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Olympic champion Jordan Burroughs felt a number of emotions when he learned Friday morning that the U.S. wrestling team has been barred by Iran from competing at a meet there in two weeks.

Iran’s announcement came in response to President Donald Trump‘s executive order forbidding visas for Iranians.

“Bummed, first and foremost,” Burroughs, whose last meet was the Rio Olympics, said by phone Friday morning. “I just wanted to compete. It’s been a while since I competed. I was excited to return to the mat. This was going to be a prestigious event that I got to do with my team members.”

Burroughs, who tearfully missed the medals in Rio after gold in London, still believed on Thursday that the U.S. would be sending a team to the Freestyle World Cup in Kermanshah, Iran, from Feb. 16-17.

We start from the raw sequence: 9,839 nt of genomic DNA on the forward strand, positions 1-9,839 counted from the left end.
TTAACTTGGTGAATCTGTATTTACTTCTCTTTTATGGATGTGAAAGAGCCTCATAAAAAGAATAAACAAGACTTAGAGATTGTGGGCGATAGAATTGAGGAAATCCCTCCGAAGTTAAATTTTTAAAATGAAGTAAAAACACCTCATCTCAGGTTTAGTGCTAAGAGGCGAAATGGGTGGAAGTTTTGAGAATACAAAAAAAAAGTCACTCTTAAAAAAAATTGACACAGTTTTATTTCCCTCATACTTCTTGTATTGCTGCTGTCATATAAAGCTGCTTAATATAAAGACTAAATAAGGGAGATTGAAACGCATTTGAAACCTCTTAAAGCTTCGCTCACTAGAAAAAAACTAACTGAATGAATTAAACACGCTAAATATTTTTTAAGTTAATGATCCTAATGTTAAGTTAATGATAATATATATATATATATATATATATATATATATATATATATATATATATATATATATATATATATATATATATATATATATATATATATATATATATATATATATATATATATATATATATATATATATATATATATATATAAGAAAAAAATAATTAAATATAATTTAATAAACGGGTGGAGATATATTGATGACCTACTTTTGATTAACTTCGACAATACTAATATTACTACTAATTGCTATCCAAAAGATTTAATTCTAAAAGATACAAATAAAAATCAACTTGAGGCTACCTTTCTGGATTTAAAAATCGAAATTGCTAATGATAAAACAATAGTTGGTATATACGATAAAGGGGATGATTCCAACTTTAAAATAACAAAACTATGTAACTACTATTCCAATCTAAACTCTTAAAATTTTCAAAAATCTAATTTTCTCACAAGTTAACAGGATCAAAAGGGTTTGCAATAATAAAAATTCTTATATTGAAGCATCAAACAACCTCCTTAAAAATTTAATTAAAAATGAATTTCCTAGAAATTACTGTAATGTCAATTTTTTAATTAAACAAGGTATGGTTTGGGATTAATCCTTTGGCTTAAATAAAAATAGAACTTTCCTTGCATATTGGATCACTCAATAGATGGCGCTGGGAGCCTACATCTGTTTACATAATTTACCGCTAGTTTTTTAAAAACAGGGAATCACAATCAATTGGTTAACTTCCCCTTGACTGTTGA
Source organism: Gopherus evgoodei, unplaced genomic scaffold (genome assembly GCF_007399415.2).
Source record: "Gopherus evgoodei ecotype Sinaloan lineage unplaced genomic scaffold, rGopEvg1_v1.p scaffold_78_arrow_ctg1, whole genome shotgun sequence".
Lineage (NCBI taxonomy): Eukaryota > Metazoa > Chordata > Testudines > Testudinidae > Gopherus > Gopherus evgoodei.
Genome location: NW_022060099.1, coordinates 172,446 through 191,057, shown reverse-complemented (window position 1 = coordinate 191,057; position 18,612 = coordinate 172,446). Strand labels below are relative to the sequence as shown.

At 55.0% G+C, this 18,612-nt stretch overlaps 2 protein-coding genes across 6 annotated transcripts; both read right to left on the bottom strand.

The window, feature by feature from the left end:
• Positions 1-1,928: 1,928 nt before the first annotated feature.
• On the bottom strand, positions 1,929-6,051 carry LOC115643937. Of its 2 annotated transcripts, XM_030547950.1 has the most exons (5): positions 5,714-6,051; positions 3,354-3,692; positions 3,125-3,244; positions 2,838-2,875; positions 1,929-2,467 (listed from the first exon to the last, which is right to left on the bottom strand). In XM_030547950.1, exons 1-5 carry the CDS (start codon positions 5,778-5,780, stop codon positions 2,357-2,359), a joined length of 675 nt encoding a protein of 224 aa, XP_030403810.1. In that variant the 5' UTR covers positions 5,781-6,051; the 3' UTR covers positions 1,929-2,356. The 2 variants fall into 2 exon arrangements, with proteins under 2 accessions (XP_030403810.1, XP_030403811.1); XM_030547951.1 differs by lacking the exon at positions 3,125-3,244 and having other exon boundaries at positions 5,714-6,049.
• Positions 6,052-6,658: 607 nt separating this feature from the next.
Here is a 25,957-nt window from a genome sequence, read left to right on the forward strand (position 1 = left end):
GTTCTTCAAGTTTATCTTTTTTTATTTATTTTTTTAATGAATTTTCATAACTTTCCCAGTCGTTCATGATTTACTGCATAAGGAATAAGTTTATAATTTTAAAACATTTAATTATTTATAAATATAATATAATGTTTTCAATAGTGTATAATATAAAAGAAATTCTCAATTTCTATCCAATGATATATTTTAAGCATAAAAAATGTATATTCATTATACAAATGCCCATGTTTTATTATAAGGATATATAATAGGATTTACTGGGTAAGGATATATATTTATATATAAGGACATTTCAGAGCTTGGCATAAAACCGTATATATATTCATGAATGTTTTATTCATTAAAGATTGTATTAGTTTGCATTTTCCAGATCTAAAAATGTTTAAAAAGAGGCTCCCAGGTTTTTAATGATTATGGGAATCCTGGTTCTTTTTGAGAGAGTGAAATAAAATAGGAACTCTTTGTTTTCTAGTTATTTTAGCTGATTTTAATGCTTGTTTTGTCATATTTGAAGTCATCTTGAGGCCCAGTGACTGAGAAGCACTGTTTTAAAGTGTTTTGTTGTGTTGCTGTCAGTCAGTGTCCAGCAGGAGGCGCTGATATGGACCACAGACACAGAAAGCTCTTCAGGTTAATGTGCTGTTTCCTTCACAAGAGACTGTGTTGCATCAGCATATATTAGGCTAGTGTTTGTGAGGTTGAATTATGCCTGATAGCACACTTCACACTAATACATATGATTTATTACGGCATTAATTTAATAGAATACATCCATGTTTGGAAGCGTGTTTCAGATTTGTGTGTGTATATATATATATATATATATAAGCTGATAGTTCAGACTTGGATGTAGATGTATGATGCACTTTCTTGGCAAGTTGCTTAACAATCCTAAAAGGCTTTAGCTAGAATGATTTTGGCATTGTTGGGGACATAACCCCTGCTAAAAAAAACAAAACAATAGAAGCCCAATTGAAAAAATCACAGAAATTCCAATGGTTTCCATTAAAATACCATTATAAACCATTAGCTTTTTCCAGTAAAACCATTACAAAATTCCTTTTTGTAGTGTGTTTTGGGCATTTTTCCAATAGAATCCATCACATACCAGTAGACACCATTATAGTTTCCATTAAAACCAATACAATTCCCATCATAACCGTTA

U.S. coach Bill Zadick told him on Thursday that everything was going according to plan. Flights were booked. Singlets were made. Burroughs was scheduled to travel Wednesday.

“Not only is this costly in terms of our training and competition schedule, but this is expensive,” Burroughs said. “This is an expensive lesson learned to buy 20 tickets to Iran, have them revoked and probably no reimbursement.”

Burroughs looked forward to competing in Iran, where wrestling is a national sport. Iran earned a combined 11 wrestling medals at the last two Olympics, its most of any sport, despite entering zero women’s wrestlers.

“There is such a common respect for wrestlers in Iran,” Burroughs said. “They love wrestling. They’re huge fans of mine. I’m bummed about that. I really wanted to be part of something great in what I consider a great country. Obviously, my views and our country’s views are different.”

The U.S. has sent wrestlers to meets in Iran a total of 15 times since 1998, with Burroughs part of the contingent at the 2013 Freestyle World Cup in Tehran.

“No one out there — Donald Trump or the prime minister of Iran — is purposely slighting the U.S. wrestling team,” Burroughs said. “This is a much bigger picture and a much bigger story than our wrestling tournaments, but I’m bummed because I think this was a great opportunity for us to show goodwill toward them by coming into a country where our governments may have opposed each other.”